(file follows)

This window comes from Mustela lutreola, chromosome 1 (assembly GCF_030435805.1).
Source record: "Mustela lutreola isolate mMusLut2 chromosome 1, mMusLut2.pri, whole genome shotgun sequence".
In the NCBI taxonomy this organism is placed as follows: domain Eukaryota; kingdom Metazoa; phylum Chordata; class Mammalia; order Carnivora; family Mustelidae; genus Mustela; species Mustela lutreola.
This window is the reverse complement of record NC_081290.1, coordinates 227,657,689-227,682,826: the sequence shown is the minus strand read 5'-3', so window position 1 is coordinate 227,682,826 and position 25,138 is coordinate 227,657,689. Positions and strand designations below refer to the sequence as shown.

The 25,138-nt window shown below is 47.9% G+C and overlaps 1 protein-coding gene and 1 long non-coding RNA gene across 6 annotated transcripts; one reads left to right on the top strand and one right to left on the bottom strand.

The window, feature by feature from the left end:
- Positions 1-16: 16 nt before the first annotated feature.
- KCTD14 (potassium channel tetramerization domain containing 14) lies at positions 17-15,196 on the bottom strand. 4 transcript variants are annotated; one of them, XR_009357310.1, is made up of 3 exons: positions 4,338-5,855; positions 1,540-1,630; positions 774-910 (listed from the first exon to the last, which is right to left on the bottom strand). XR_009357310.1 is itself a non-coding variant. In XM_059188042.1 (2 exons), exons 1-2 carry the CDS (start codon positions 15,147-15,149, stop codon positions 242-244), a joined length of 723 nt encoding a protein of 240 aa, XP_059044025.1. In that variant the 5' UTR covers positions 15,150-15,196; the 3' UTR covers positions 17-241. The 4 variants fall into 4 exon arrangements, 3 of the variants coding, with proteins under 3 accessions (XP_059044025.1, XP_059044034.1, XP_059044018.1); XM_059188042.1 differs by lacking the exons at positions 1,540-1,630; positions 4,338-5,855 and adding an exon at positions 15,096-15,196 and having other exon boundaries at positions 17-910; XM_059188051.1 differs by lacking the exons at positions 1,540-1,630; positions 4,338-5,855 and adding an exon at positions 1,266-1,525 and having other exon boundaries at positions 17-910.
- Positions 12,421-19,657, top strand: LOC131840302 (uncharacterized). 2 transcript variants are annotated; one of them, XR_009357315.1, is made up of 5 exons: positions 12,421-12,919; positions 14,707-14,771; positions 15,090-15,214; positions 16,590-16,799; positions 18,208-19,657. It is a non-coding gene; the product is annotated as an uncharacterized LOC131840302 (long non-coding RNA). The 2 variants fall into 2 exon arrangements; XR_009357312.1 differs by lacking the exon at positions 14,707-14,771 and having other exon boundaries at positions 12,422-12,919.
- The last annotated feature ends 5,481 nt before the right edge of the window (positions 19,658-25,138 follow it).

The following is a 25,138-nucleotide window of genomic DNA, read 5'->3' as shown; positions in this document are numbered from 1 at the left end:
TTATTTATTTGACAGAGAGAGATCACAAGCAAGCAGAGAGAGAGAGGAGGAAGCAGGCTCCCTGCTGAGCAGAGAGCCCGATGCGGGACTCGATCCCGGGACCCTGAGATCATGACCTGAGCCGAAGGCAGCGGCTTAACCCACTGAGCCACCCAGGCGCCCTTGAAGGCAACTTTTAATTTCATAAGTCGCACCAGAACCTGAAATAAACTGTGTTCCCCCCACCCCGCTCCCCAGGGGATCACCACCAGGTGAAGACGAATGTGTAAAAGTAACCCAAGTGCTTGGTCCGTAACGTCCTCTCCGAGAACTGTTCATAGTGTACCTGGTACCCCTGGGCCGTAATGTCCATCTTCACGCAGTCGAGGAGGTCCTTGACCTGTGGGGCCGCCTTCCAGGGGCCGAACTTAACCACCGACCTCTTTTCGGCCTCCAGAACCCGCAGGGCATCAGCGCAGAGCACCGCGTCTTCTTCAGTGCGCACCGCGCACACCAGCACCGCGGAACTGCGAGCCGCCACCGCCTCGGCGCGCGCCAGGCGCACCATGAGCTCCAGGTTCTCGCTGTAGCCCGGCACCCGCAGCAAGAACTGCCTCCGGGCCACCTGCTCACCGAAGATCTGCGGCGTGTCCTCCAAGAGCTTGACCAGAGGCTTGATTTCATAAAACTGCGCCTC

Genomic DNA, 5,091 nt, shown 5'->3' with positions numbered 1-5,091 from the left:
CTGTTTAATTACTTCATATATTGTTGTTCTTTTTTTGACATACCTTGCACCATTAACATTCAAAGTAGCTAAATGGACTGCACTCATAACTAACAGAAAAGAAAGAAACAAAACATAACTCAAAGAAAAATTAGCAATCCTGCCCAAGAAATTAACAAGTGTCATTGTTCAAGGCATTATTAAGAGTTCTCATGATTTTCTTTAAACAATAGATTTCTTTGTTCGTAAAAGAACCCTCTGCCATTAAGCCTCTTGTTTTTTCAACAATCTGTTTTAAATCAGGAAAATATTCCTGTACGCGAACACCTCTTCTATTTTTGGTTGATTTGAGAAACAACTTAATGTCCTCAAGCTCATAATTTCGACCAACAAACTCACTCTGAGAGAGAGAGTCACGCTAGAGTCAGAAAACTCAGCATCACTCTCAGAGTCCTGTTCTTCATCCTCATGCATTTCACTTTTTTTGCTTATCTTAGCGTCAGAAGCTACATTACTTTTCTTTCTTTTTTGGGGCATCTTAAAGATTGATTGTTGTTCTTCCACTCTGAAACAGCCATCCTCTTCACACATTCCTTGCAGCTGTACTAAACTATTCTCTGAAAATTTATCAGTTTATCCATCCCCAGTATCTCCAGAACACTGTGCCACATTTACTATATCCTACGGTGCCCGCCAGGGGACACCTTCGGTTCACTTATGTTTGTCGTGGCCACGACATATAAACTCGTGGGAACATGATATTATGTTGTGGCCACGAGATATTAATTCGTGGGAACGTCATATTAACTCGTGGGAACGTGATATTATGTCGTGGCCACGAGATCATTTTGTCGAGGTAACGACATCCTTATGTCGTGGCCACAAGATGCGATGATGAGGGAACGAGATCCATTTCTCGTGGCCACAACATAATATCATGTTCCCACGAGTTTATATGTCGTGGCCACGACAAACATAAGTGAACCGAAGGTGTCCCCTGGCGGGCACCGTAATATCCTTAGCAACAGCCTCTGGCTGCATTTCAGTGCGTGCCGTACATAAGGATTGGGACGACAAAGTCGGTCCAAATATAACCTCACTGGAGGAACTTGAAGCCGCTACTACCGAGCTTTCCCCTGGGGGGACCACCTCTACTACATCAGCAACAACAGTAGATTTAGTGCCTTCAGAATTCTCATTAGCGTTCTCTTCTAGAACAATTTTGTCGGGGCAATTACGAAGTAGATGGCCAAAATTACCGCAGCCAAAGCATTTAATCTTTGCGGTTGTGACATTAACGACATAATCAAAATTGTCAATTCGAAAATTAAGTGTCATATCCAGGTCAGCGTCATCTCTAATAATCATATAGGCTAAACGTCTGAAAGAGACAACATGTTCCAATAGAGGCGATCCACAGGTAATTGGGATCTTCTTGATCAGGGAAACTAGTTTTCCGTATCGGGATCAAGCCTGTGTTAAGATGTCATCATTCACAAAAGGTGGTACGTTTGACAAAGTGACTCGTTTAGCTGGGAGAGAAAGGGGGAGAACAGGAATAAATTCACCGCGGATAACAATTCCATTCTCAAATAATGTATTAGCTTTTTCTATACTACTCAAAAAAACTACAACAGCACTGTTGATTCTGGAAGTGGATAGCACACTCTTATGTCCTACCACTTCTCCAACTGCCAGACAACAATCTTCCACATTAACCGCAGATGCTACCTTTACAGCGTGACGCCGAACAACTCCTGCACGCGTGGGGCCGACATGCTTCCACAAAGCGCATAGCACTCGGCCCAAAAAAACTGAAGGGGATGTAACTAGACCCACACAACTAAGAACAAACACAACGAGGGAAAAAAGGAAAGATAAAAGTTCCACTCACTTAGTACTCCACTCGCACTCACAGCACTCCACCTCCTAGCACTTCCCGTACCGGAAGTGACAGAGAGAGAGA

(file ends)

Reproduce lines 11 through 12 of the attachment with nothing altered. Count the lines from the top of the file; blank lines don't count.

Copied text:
The following is a 25,138-nucleotide window of genomic DNA, read 5'->3' as shown; positions in this document are numbered from 1 at the left end:
TTATTTATTTGACAGAGAGAGATCACAAGCAAGCAGAGAGAGAGAGGAGGAAGCAGGCTCCCTGCTGAGCAGAGAGCCCGATGCGGGACTCGATCCCGGGACCCTGAGATCATGACCTGAGCCGAAGGCAGCGGCTTAACCCACTGAGCCACCCAGGCGCCCTTGAAGGCAACTTTTAATTTCATAAGTCGCACCAGAACCTGAAATAAACTGTGTTCCCCCCACCCCGCTCCCCAGGGGATCACCACCAGGTGAAGACGAATGTGTAAAAGTAACCCAAGTGCTTGGTCCGTAACGTCCTCTCCGAGAACTGTTCATAGTGTACCTGGTACCCCTGGGCCGTAATGTCCATCTTCACGCAGTCGAGGAGGTCCTTGACCTGTGGGGCCGCCTTCCAGGGGCCGAACTTAACCACCGACCTCTTTTCGGCCTCCAGAACCCGCAGGGCATCAGCGCAGAGCACCGCGTCTTCTTCAGTGCGCACCGCGCACACCAGCACCGCGGAACTGCGAGCCGCCACCGCCTCGGCGCGCGCCAGGCGCACCATGAGCTCCAGGTTCTCGCTGTAGCCCGGCACCCGCAGCAAGAACTGCCTCCGGGCCACCTGCTCACCGAAGATCTGCGGCGTGTCCTCCAAGAGCTTGACCAGAGGCTTGATTTCATAAAACTGCGCCTC